Martin: It was by itself in a large room at Mary Boone, and I was very moved because the front room of that show consisted of some of your black and white initial paintings, and to have both was very moving. I remember being very shocked, and thinking it was just a fantastic painting right away. It’s amazing to me to hear that it has taken you 20 years to come back and, I mean, I also find that very moving.
Federle: I think it was always part of my problem, you know, that I was never an inventor in this sense, and I was never capable of making a brand. I was never able to brand a painting.
Federle: Often my work was misunderstood in a formal sense. I’m absolutely no formalist. I am a deep spiritual searcher in the romantic tradition. Even the geometric work, you will be more correct to read it in a more romantic or spiritual way.
Martin: I remember seeing your work for the first time at John Gibson Gallery in ’84. The paintings were large, yellow-green and grey, geometric. That was at a time when big geometric paintings were in fashion in New York City, and I was very struck by how your paintings were not cynical or fashionable. As John noted, they were not nostalgic either.
Federle: No, no, they’re not nostalgic. No, I see it more in an Asian way, that I, as an artist, don’t have to invent something, I just go down the same path as everybody else, and make distinctions in my period, my time. References are warm and beautiful energies. I am part of a history and not a statement of the moment. In the end I’m not doing something different than what Giacometti or Kandinsky did. In my opinion, an artist is always doing the same thing. The values are spiritual, philosophical, it’s always the question “Why are we here?” “Where are we going?” “What is it?” “What is an existence?” Of course this kind of thinking is not very modern, it was already around when I was a student in 1969. I was deeply interested in art as an existential value. I’d come out of the generation that was reading Camus and Kierkegaard. It was a time when we went to India. This had a big influence on my thinking. And for me, art is only the visualizing of inner movements.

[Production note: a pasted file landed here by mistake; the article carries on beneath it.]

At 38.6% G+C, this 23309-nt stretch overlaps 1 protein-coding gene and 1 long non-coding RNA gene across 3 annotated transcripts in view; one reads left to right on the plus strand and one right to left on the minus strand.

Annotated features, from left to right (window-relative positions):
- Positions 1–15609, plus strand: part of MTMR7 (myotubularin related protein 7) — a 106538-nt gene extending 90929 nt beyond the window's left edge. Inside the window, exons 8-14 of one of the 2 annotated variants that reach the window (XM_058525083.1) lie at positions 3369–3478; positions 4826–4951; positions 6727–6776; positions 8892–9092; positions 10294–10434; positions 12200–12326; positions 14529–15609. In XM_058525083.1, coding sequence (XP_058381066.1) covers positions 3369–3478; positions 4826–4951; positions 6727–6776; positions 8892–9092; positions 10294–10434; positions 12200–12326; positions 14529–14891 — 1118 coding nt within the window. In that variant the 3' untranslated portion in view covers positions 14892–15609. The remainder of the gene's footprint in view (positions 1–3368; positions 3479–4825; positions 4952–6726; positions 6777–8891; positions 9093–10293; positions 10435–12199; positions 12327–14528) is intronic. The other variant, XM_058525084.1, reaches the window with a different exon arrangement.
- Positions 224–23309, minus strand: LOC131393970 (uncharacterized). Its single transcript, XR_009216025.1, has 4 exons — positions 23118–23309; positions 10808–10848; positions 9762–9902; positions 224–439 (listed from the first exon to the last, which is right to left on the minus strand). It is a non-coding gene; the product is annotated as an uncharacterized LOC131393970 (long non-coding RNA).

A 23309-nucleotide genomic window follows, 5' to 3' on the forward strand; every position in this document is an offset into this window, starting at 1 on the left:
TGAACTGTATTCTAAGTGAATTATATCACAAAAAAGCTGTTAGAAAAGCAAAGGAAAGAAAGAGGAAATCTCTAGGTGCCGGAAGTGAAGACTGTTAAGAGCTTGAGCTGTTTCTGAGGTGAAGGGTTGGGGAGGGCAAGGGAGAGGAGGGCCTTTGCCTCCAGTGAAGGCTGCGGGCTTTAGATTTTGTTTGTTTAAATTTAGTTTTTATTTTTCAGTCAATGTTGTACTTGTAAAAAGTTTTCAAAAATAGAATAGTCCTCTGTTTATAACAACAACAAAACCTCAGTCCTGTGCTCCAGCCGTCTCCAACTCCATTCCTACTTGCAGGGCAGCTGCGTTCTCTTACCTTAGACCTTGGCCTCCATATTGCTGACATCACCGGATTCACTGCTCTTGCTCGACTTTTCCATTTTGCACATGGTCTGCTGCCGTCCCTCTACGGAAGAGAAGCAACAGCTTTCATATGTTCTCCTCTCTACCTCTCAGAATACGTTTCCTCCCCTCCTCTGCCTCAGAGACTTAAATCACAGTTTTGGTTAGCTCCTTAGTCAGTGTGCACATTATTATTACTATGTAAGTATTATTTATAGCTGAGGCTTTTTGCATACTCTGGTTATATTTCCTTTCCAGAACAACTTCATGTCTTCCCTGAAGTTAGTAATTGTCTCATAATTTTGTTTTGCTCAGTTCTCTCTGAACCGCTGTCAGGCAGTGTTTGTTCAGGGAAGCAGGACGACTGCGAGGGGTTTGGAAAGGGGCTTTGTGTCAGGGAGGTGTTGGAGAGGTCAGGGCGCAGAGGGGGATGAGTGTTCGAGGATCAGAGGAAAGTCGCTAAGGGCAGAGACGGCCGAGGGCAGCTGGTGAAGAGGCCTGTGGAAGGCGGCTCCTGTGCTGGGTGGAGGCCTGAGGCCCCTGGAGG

Yau: Yet, in your work, as much as it has craft, it’s never emphasized. It’s certainly not casual either; it’s a very narrow path that you walk. The looseness in these recent paintings comes from practice and discipline, like a Zen archer. So it’s interesting for me to hear that you didn’t paint for a while and then you suddenly had this compulsion. It’s like the vision comes out of your head and onto the canvas in some way.
Federle: I come from the countryside in Switzerland, on the Austrian border, actually from a very poor family. In our family there was no culture or concept of living. I must have had this trembling energy already when I was young. I wanted to go into the art world, no? When I went to the school in Basel in the 60s, I was very, very much impressed by the American paintings in the Basel museum. I always say that my biggest influence is the collection of American paintings in the Basel museum and my experience in Asia and the Middle East. I learned from these artists, like Barnett Newman or Clifford Still. I learned that the value is spiritual, and not formal. This gave me the chance to enter the world with meaning, with sense. Then, of course, at the end of the 60s when Pop Art came up, I felt very uncomfortable. Suddenly I realized that this is not what I was searching for. This became worse and worse, and about 10 or 15 years ago, after living for a time in New Mexico, I decided I didn’t want to live in the world of culture any more. I wanted to cultivate my life. It was just something else. So you have to know that, for example, I was only once at the Documenta [in Kassel, Germany], and this was when I was a student in the 60s. During the last 10 or 15 years, I never go to see shows, movies, or theater because I was so fed up with this concept of spectacular attitude, to make a product that is consumed. I never wanted this.